How To Work With Public School Teachers And Administrators To Help Your Child

Your child's education should be a team effort. Here are eight tips to help you communicate and work with public school teachers and administrators.

When it comes to children, most parents want to ensure that their child is happy, healthy and well cared for. A large part of any child's life is their education, and parents can help maintain a good working relationship with the school in many ways.

Tip #1:

Get involved with the teacher.

Go to every one of your child's conferences and meetings. Teachers are usually willing to work around your schedule in order to meet with you. They also understand that most parents work and it is not always easy to arrange time off in order to attend a school function. Many teachers will arrange a before or after-school appointment to meet with you, and some will even do a phone conference if needed. Any conference is better than no conference, and everyone needs to be on the same page in regards to the student.

Tip #2:

Participate in your child's school activities.

Can you volunteer during the school day? Teachers absolutely love their parent helpers. There are numerous ways to help in the classroom. Read with a child. Help with a class party. Send in snacks. Eat lunch in the cafeteria with your student and his or her classmates. Show your child that you are interested in what they do at school.

Can't arrange time off work? Go to the after-school events. Go to the Movie Nights. Go to the Book Fairs. Are there dances? Volunteer to chaperone; just be there.

Tip #3:

Remember that administrators and teachers have a job to do.

Your child's safety and education comes first to them, but they do have guidelines to follow in regards to maintaining a safe environment for everyone. You may want something done a certain way, but they may not be able to accommodate all of your requests. Work together in reaching a compromise that is agreeable to all parties involved.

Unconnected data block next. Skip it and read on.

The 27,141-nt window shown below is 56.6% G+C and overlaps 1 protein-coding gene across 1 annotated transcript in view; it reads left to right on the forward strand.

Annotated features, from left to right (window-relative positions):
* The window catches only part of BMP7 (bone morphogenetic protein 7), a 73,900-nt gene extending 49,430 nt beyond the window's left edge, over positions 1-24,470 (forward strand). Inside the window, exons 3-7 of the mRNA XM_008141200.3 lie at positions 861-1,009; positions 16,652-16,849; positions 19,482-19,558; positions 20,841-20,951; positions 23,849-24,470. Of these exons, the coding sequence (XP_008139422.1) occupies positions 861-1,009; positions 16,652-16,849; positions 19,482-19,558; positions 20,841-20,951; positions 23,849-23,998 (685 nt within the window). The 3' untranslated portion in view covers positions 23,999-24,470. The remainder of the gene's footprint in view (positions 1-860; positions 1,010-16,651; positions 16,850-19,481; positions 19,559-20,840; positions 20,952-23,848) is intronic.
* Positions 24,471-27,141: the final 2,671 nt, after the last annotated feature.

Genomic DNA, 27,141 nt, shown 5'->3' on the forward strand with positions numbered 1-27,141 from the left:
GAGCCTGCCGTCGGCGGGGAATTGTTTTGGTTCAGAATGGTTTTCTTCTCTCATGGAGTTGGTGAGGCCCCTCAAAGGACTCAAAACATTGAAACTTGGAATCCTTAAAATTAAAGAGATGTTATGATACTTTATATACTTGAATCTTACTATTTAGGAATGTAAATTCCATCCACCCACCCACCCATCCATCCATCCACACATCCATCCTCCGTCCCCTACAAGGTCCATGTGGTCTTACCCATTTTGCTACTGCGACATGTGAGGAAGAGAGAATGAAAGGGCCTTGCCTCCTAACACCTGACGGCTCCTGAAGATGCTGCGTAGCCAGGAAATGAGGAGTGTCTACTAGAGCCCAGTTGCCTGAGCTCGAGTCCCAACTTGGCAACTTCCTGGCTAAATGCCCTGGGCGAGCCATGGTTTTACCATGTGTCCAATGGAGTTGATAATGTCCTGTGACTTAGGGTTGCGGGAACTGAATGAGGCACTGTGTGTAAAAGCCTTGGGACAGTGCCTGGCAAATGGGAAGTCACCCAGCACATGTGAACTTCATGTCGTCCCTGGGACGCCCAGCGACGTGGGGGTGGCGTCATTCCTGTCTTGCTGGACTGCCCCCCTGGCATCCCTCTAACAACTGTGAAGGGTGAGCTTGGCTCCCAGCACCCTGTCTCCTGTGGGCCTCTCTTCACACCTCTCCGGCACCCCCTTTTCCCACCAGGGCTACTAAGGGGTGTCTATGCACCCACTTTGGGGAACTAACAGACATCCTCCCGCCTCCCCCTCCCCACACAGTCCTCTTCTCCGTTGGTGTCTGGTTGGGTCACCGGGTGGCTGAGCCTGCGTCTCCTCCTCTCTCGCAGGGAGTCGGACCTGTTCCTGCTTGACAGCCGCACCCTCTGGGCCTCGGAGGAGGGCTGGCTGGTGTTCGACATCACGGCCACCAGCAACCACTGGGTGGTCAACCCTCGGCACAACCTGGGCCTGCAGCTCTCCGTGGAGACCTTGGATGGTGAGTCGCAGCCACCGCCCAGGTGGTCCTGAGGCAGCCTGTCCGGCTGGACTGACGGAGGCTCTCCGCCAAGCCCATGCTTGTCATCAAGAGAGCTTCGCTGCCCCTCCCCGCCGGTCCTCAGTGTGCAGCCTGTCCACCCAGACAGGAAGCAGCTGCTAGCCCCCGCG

Tip #4:

School employees are bound by confidentiality rules.

Just as you would not want a teacher or other staff sharing information about your child, don't ask about other students. Don't ask why little Johnny can't sit still, or why Lisa can't read yet, or if Mark has autism. If you have a valid complaint about another student, don't hesitate to share it with an administrator or teacher, but don't press for information. They can't tell you.

Tip #5:

Listen; really listen, to what they may tell you about your child.

Every parent at some point has said "My child wouldn't do that," but the truth is, children often act very differently at school. As do we all, children make mistakes and if you treat it as a learning opportunity it will benefit your child.

Tip #6:

Communicate with everyone.

Stay involved in the day-to-day education of your child. Drop the teacher a note or e-mail occasionally. Check homework daily. Talk to your child about the school day. If you ask, "How was your day?" and all you ever hear is, "Okay," ask specific questions.

Ask which friend they played with at recess. Ask what type of math they worked on. Question them about the best part of the day and don't be surprised to find out it was snack time. If that happens, ask what the snack was! Let your child know you care about everything and that you work with the teacher, as a team.

Tip #7:

Be upfront.

If you have a problem with a teacher, go to the teacher first. Many times it is something that can be resolved easily. Communication is the key here, as sometimes student issues are a result of simple misunderstanding or perception. Be clear. If Whitney claims her teacher yelled at her in class, ask the teacher about it. If an issue cannot be resolved, then do make an appointment to talk to administration. State your concerns and then be willing to listen, as they should be willing to listen to you.

Tip #8:

Your child comes first.

This education belongs to your child. Share in it, but don't take it over. Listen to your student as well as the staff. School is a huge part of a child's life and if you can stay connected in that area, you may very well stay connected in all areas. By teaching your child that education is a team effort, you are setting an example for life.

After all, YOU are your child's most important teacher.

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